UBIQUITIN-PROTEASOME INVOLVEMENT IN ALCOHOL-INDUCED TISSUE INFLAMMATION
The outcome of acute inflammation depends on the balance of pro- and anti-inflammatory events initiated by mediators of inflammation, which can be “turned on or off” via certain signal transduction pathways. To be effective and non-toxic, the signals must be short enough to allow switching to the next stage of the process (such as the transition from inflammation to regeneration). These changes in gene activation repertoire occur with the help of transduction factors, which, after their job is done, are ubiquitylated and degraded by the proteasome. Alcohol consumption seems to interfere with the transduction of pro-inflammatory signals.
Many important pro-inflammatory and proliferative signals are regulated via the NF-kB pathway. Activation of this pathway occurs by cytokines (such as tumor necrosis factor alpha, TNFa), phosphorylation of cytoplasmic inhibitory protein IkB and subsequent translocation of NF-kB to nucleus to initiate gene transcription. IkB can be “marked” by ubiquitin upon phosphorylation and then is degraded by proteasome; alternatively, non-phosphorylated IkB is modified by small ubiquitin-like modifier (SUMO) and is not targeted for degradation. In ethanol non-metabolizing cells, ethanol enhances NF-kB activation; however, in ethanol metabolizing cells, IkB dissociation is blocked and NF-kB activation does not happen. Acetaldehyde, a product of ethanol metabolism, is responsible for IkB stabilization and non-degradation by the proteasome. Acetaldehyde combines with the product of lipid peroxidation, malondialdehyde, and form the adducts with numerous proteins (malondialdehyde-acetaldehyde adducts, MAA). The MAA adducts reduce the susceptibility of lysozyme to proteasome degradation. MAA-modified proteins can serve as the targets of autoimmune reactions, enhancing liver injury.
In liver, ethanol treatment modulates activity of various signal transduction pathways and induces certain downstream events. Thus, feeding of animals for 16 wk with ethanol diet causes up-regulation of chemokines and neutrophil infiltration in the liver. It also induces elevation of IL-8 levels, which results in suppression of the 26S proteasome, due to activated JNK/AP1 pathways.
The Jak-STAT pathway, which plays a critical role in inflammation, proliferation, repair, and antiviral defense and usually supports proteasome activation, is also regulated by ethanol metabolism. Thus, acute ethanol exposure inhibited STAT3 activation by leptin in human Huh7 hepatoma cells. Inhibition of MAP kinase, protein kinase A and protein kinase C partially enhance IFN-induced STAT1 phosphorylation reduced by ethanol. We also reported inhibition of STAT1 phosphorylation in VL-17A hepatoma cells, which was attributed to ethanol-mediated induction of SOCS1, due to the limited degradation of SOCS1 by suppressed proteasome (Figure 2). Peroxynitrite formation with subsequent nitration of tyrosine residues seems to play a critical role in this process. Similarly, inhibition of proteasome has also been shown to inhibit IL-6 signaling via stabilization of SOCS3, which is supposed to be proteasome dependent as well.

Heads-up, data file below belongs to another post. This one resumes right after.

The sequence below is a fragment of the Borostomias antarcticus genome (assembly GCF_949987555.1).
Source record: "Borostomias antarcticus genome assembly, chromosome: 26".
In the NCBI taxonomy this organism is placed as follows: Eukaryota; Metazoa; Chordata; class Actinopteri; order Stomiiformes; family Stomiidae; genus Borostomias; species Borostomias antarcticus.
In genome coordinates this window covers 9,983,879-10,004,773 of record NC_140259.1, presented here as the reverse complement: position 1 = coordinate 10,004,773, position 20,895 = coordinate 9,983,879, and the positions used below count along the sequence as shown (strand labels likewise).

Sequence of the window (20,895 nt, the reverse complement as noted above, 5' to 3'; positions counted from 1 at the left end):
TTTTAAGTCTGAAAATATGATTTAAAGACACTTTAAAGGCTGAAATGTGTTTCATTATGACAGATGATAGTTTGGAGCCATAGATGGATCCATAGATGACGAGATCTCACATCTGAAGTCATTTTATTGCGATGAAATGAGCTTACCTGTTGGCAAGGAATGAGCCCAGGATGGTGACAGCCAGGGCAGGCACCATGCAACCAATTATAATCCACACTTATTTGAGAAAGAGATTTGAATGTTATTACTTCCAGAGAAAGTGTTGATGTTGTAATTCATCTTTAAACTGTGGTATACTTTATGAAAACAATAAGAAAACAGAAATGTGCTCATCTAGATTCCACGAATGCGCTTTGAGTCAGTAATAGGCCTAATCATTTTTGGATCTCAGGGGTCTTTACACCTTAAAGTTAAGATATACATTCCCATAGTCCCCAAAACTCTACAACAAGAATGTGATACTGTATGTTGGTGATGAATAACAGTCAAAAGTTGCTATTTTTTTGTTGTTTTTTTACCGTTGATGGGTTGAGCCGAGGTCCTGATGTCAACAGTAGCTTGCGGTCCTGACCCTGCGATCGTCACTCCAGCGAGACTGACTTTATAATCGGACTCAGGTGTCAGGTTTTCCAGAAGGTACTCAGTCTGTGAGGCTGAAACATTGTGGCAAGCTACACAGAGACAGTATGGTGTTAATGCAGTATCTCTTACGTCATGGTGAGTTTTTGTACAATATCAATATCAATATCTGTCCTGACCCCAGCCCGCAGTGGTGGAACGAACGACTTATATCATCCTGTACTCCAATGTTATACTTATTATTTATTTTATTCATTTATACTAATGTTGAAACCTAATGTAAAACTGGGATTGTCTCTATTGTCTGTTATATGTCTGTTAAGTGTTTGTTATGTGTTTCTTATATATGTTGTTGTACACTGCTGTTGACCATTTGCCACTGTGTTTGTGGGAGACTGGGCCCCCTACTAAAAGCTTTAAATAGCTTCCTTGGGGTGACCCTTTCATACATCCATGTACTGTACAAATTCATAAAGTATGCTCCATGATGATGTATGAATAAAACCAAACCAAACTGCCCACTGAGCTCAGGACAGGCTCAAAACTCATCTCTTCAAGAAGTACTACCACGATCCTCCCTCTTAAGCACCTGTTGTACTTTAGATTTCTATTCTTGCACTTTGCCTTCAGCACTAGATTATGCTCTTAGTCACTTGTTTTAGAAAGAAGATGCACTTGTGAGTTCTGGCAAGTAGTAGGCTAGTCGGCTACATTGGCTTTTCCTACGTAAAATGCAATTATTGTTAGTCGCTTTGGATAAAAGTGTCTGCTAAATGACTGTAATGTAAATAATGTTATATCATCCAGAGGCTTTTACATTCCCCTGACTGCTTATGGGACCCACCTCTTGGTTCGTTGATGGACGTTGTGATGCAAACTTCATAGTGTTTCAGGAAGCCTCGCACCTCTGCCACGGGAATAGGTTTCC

Except liver tissue, some other types of tissues (brain, heart) induce the inflammation in response to ethanol and its metabolism. In these tissues, ethanol metabolism occurs predominantly via CYP2E1 and catalase, a peroxisomal enzyme, which catalyze ethanol oxidation by using H2O2 as a hydrogen acceptor. Hepatocytes transfected with catalase, are also protected from lipid peroxidation after glutathione depletion. In all ethanol-affected tissues, ethanol can also undergo non-oxidative metabolism and form fatty acid ethyl esters, which also induce mitochondrial dysfunction, inhibit protein synthesis and toxically affect cultured cells.
ETHANOL-ELICITED IMPAIRMENT OF PROTEASOME FUNCTION AND MHC CLASS I-RESTRICTED ANTIGEN PRESENTATION
Processing of peptides for MHC classⅠ-restricted antigen presentation is necessary for elimination of liver cells that express viral and other non-self proteins. At the most downstream level, these non-self proteins are cleaved by the proteasome in the cytoplasm[10,53]. Further N-terminal cleavage is carried by aminopeptidases. These cleavages are regulated by IFNg via the Jak-STAT1 pathway. Generated 8-10 amino acid peptides are presented on the cell surface, for recognition by cytotoxic T-lymphocytes (CTLs) and elimination. Escaping surveillance of infected cells by CTLs ultimately causes chronic persistence of viral infection in the liver, as is often observed in case of viral hepatitis B and C. Recently, we have shown that ethanol treatment of VL-17A cells suppresses proteasome and leucine aminopeptidase functions, which results in a partial blockade of HBV peptide hydrolysis and suppression of IFNg-induced expression of PA28 and immunoproteasome (Figure 3). Ethanol-elicited impairment in IFNg signaling is partially responsible for the latter event. This situation might be observed in chronically HBV-infected alcohol consumers, who are unable to clear viral infection in the liver.
Ethanol exposure creates oxidative stress in liver cells and that bi-phasically affects proteasome activity: low oxidative stress up-regulates proteasome function, while high oxidative stress suppresses it. Both acetaldehyde and CYP2E1-induced ROS and RNS contribute to this inhibition. Suppression of proteasome function results in enhanced cell death, mainly due to increased apoptosis. It also induces inflammation, by modulating various signal transduction pathways. Low proteasome activity interferes with efficient MHC class I-restricted presentation of antigenic peptides, which lowers antiviral defense.
1 Gatfield D, Schibler U. Physiology. Proteasomes keep the circadian clock ticking. Science 2007; 316: 1135-1136 PubMed